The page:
Tuesday, 28 May 2013

Islam Definition

Islam Definition History

This article is about the political Islamic movement. For the religion of Islam, see Islam.
"Militant Islam" redirects here. For other uses, see Islamic terrorism.
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Islamism (Islam+-ism; Arabic: إسلام سياسي‎ Islām siyāsī, "Political Islam", or الإسلامية al-Islāmīyah) is a set of ideologies holding that "Islam should guide social and political as well as personal life".[1] Islamism is a controversial neologism, and definitions of it sometimes vary (see below). Leading Islamist thinkers emphasize the implementation of Sharia (Islamic law); of pan-Islamic political unity; and of the selective removal of non-Muslim, particularly Western military, economic, political, social, or cultural influences in the Muslim world that they believe to be incompatible with Islam.[2] Some observers suggest Islamism's tenets are less strict, and can be defined as a form of identity politics or "support for [Muslim] identity, authenticity, broader regionalism, revivalism, [and] revitalization of the community".[3] And following the Arab Spring political Islam has been described as "increasingly interdependent" with political democracy.[4]
Many of those described as "Islamists" oppose the use of the term, and claim that their political beliefs and goals are simply an expression of Islamic religious belief. Similarly, some experts favor the term activist Islam,[5][6] or political Islam,[7] and some have equated the term militant Islam with Islamism.[8]
Central figures of modern Islamism include Jamal-al-Din al-Afghani, Muhammad 'Abduh, Rashid Rida, Muhammad Iqbal, Muhammad Asad, Sayyid Qutb, Hasan al-Banna, Abul Ala Maududi,[9] Said Nursî, Taqiuddin al-Nabhani, Ruhollah Khomeini,[10] Ali Shariati, Navvab Safavi, Yusuf al-Qaradawi, and Rashid al-Ghannushi.
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Definitions [edit]

Islamism has been defined as:
"the belief that Islam should guide social and political as well as personal life",[1]
"the [Islamic] ideology that guides society as a whole and that [teaches] law must be in conformity with the Islamic sharia",[11]
an unsustainably flexible movement of ... everything to everyone: an alternative social provider to the poor masses; an angry platform for the disillusioned young; a loud trumpet-call announcing `a return to the pure religion` to those seeking an identity; a "progressive, moderate religious platform` for the affluent and liberal; ... and at the extremes, a violent vehicle for rejectionists and radicals.[12]
an Islamic "movement that seeks cultural differentiation from the West and reconnection with the pre-colonial symbolic universe",[13]
"the organised political trend, owing its modern origin to the founding of the Muslim Brotherhood in Egypt in 1928, that seeks to solve modern political problems by reference to Muslim texts",[14]
"the whole body of thought which seeks to invest society with Islam which may be integrationist, but may also be traditionalist, reform-minded or even revolutionary",[14]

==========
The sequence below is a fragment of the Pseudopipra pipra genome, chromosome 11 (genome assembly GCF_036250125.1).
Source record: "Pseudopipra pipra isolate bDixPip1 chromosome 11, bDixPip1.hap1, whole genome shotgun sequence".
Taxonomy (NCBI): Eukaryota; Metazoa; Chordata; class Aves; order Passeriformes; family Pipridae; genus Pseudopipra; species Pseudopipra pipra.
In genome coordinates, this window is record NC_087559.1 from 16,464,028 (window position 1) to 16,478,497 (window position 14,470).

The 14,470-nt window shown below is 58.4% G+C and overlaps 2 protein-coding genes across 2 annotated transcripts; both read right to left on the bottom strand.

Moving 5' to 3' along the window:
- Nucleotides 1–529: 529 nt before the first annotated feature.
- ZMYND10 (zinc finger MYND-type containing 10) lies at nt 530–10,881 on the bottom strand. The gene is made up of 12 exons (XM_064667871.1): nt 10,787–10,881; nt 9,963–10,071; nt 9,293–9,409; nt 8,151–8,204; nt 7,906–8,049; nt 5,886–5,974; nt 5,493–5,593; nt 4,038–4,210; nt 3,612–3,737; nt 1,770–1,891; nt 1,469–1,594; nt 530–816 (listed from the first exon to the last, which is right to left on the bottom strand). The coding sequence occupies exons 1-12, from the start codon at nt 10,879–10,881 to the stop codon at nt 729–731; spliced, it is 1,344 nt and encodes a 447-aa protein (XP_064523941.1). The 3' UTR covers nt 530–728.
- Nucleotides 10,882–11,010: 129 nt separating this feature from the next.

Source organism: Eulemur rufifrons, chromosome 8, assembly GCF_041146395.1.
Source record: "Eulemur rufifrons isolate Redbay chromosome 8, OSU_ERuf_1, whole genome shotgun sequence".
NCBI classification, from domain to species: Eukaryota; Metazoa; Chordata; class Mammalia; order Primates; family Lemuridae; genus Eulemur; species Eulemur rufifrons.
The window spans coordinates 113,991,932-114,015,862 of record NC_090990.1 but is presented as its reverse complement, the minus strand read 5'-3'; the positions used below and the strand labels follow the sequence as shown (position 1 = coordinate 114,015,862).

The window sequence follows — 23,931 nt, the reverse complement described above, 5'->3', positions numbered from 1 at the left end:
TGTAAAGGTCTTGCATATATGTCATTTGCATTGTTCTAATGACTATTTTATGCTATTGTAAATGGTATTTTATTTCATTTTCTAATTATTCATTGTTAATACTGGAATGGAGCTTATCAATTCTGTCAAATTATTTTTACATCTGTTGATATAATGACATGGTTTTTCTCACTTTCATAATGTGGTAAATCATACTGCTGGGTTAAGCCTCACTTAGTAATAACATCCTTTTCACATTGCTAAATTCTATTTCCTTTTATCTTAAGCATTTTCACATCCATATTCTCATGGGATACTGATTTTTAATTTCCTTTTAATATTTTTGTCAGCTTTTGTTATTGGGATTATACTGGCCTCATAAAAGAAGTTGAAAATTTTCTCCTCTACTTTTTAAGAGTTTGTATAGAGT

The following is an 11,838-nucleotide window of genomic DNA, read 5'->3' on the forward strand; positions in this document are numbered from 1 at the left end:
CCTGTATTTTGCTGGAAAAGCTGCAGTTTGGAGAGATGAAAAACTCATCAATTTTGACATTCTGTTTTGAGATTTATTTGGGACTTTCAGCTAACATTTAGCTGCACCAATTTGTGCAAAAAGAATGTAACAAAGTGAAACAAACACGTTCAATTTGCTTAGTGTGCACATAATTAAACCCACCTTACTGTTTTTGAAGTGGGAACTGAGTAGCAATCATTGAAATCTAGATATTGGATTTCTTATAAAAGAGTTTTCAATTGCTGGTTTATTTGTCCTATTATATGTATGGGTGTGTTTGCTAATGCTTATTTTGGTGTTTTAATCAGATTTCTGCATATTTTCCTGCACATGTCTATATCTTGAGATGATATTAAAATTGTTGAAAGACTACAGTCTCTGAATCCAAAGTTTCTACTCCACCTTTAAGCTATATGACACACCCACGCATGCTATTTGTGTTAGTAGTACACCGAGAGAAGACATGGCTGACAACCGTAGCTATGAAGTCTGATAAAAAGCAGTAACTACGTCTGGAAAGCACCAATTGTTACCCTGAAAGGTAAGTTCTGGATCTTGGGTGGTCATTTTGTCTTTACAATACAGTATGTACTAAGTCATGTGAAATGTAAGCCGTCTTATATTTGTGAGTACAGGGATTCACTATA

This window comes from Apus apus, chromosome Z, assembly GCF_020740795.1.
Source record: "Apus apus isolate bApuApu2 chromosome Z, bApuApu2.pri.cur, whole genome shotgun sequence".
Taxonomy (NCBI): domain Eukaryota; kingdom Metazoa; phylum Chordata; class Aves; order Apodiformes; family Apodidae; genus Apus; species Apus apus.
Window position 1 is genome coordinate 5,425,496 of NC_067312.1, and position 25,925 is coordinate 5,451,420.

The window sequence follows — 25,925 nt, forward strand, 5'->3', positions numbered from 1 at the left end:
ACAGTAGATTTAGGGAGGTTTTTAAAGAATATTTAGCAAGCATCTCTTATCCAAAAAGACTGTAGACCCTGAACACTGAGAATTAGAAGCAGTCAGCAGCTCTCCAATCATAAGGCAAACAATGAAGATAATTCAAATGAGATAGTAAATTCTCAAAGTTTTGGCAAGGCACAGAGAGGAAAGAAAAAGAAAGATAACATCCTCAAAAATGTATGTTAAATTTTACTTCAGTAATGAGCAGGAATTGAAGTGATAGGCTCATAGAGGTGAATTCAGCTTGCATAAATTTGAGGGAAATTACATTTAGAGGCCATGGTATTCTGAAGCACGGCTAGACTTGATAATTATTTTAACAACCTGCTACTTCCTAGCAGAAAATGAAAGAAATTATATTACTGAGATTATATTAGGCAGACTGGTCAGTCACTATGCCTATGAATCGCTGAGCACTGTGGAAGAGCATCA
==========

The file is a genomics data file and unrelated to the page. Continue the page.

"the active assertion and promotion of beliefs, prescriptions, laws or policies that are held to be Islamic in character,"[5]
a movement of "Muslims who draw upon the belief, symbols, and language of Islam to inspire, shape, and animate political activity;" which may contain moderate, tolerant, peaceful activists, and/or those who "preach intolerance and espouse violence."[15]
a term "used by outsiders to denote a strand of activity which they think justifies their misconception of Islam as something rigid and immobile, a mere tribal affiliation."[10][16]
Islamism takes different forms and spans a wide range of strategies and tactics, and thus is not a united movement.
Moderate and reformist Islamists who accept and work within the democratic process include parties like Justice and Development Party of Turkey and Tunisian Ennahda Movement. Jamaat-e-Islami of Pakistan is basically a socio-political and democratic Vanguard party but has also gained political influence through military coup d'état in past.[17] The Islamist groups like Hezbollah in Lebanon and Hamas in Palestine participate in democratic and political process as well as armed attacks, seeking to abolish the state of Israel. The radical Islamists like al-Qaeda, Egyptian Islamic Jihad and Taliban, entirely reject democracy and self-proclaimed Muslims they find overly moderate, and preach violent jihad, urging and conducting attacks on religious basis.
Another major division within Islamism is between the fundamentalist "guardians of the tradition" of the Salafism or Wahhabi movement, and the "vanguard of change and Islamic reform" centered on the Muslim Brotherhood.[18] Olivier Roy argues that "Sunni pan-Islamism underwent a remarkable shift in the second half of the 20th century" when the Muslim Brotherhood movement and focus on Islamistation of pan-Arabism was eclipsed by the Salafi movement with its emphasis on "sharia rather than the building of Islamic institutions," and rejection of Shia Islam.[19] Following the Arab Spring, scholar Oliver Roy has described Islamism, or political Islam, as "increasingly interdependent" with democracy in much of the Arab Muslim world, such that "neither can now survive without the other." While Islamist political culture itself may not be democratic, Islamists need democratic elections to maintain their legitimacy. At the same time, their popularity is such that no government can call itself democratic that excludes mainstream Islamist groups.[4]

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